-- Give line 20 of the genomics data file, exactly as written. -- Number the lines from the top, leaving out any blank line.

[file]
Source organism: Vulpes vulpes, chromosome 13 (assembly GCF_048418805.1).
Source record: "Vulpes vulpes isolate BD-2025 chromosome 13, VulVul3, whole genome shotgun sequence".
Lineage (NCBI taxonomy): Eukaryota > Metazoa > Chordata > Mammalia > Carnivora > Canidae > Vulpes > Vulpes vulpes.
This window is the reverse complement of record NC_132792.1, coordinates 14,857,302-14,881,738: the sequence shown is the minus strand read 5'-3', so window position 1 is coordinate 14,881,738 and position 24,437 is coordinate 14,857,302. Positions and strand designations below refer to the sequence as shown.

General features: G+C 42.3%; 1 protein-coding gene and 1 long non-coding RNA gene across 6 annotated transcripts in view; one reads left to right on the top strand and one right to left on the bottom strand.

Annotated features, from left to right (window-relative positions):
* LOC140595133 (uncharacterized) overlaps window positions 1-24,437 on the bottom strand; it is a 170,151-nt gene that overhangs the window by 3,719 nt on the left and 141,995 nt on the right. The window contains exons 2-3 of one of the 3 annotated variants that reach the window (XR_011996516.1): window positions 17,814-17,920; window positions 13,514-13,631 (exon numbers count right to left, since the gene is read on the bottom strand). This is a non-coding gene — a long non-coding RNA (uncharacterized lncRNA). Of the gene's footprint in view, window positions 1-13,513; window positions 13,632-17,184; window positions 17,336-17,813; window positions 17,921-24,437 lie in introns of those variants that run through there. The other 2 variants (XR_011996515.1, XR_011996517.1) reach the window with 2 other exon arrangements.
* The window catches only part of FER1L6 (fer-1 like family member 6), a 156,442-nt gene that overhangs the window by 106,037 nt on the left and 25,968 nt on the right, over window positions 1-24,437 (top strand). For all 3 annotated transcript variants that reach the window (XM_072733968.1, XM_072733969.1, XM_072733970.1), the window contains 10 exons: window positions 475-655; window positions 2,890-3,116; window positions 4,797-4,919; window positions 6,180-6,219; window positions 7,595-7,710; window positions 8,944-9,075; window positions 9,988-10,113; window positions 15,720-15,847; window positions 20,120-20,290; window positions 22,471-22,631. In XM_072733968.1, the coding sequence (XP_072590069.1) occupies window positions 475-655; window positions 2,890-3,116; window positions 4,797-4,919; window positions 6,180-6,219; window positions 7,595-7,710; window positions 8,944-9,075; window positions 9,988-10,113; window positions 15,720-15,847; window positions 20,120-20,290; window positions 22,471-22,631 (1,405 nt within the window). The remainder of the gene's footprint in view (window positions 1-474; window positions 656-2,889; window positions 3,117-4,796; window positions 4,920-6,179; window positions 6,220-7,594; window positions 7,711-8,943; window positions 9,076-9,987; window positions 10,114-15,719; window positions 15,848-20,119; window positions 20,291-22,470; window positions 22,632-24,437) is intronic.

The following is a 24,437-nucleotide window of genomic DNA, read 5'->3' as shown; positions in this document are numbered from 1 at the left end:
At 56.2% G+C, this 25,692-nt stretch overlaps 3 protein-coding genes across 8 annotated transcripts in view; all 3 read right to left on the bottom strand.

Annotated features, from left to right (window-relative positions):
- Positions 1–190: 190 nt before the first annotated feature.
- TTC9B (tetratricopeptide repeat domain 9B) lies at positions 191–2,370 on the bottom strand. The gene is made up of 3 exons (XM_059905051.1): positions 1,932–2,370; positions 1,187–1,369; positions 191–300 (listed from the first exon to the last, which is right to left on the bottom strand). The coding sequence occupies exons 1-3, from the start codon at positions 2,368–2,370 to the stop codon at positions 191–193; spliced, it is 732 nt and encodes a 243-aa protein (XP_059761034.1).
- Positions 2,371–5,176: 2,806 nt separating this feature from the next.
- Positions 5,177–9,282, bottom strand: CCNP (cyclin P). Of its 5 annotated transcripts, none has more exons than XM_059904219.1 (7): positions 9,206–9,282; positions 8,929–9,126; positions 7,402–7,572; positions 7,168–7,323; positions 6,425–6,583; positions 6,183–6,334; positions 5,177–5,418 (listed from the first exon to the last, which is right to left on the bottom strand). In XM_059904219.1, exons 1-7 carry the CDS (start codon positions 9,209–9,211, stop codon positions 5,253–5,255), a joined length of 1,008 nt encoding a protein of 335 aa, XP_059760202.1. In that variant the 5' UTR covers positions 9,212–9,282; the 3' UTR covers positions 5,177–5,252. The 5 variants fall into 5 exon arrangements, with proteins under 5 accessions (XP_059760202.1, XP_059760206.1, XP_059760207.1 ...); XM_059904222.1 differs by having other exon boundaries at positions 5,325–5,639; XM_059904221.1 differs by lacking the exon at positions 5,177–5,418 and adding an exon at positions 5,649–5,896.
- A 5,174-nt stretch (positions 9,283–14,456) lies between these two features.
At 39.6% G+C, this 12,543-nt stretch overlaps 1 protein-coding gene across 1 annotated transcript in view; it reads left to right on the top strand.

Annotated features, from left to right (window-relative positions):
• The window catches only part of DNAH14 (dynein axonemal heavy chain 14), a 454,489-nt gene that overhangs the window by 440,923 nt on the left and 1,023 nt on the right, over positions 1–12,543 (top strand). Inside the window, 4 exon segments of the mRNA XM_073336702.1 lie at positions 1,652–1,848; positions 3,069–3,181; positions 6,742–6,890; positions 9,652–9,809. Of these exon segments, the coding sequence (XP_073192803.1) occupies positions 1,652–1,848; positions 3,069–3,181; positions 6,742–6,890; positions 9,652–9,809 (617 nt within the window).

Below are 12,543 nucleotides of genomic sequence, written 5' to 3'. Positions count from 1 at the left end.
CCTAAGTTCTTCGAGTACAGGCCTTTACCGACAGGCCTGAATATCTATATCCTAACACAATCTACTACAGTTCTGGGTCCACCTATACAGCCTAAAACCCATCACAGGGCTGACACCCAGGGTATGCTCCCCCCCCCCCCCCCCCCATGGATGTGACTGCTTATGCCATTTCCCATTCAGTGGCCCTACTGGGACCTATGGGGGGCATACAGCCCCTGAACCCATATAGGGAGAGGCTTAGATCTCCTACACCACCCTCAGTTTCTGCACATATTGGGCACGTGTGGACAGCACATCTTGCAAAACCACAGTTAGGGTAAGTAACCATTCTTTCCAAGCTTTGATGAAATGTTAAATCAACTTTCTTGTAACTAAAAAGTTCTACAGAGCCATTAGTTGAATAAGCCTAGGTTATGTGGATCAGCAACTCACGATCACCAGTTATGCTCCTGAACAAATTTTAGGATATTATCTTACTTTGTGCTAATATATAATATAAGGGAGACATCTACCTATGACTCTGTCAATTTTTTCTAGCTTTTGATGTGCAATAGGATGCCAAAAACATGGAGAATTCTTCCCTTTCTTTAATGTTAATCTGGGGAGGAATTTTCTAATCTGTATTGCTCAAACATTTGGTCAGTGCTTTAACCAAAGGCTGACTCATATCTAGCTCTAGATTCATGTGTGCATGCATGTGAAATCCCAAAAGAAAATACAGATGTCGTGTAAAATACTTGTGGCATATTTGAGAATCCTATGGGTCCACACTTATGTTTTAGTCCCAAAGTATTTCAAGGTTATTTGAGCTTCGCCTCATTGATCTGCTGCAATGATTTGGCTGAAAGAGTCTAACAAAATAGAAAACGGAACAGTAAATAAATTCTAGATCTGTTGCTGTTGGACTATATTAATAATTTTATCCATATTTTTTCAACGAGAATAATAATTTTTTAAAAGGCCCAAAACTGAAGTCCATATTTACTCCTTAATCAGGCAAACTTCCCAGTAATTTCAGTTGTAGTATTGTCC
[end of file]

Below are 12,543 nucleotides of genomic sequence, written 5' to 3'. Positions count from 1 at the left end.